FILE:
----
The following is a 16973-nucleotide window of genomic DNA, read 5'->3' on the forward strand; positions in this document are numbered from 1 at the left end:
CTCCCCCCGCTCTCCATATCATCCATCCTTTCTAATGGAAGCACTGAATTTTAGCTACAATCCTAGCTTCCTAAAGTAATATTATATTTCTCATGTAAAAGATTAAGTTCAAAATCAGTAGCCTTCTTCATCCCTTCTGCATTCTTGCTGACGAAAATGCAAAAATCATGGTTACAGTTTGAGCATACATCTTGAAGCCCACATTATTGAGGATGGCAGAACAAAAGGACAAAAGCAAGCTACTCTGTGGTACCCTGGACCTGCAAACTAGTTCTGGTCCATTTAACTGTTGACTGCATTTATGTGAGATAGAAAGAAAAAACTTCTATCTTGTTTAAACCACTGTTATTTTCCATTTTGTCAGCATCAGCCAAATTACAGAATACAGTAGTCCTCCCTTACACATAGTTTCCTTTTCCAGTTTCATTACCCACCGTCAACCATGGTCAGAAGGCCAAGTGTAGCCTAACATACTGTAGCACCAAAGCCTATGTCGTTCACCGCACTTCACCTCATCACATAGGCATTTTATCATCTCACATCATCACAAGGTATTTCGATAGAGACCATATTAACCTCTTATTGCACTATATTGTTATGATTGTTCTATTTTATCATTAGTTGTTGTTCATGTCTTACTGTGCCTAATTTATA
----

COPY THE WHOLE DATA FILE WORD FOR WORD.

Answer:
The following is a 16973-nucleotide window of genomic DNA, read 5'->3' on the forward strand; positions in this document are numbered from 1 at the left end:
CTCCCCCCGCTCTCCATATCATCCATCCTTTCTAATGGAAGCACTGAATTTTAGCTACAATCCTAGCTTCCTAAAGTAATATTATATTTCTCATGTAAAAGATTAAGTTCAAAATCAGTAGCCTTCTTCATCCCTTCTGCATTCTTGCTGACGAAAATGCAAAAATCATGGTTACAGTTTGAGCATACATCTTGAAGCCCACATTATTGAGGATGGCAGAACAAAAGGACAAAAGCAAGCTACTCTGTGGTACCCTGGACCTGCAAACTAGTTCTGGTCCATTTAACTGTTGACTGCATTTATGTGAGATAGAAAGAAAAAACTTCTATCTTGTTTAAACCACTGTTATTTTCCATTTTGTCAGCATCAGCCAAATTACAGAATACAGTAGTCCTCCCTTACACATAGTTTCCTTTTCCAGTTTCATTACCCACCGTCAACCATGGTCAGAAGGCCAAGTGTAGCCTAACATACTGTAGCACCAAAGCCTATGTCGTTCACCGCACTTCACCTCATCACATAGGCATTTTATCATCTCACATCATCACAAGGTATTTCGATAGAGACCATATTAACCTCTTATTGCACTATATTGTTATGATTGTTCTATTTTATCATTAGTTGTTGTTCATGTCTTACTGTGCCTAATTTATA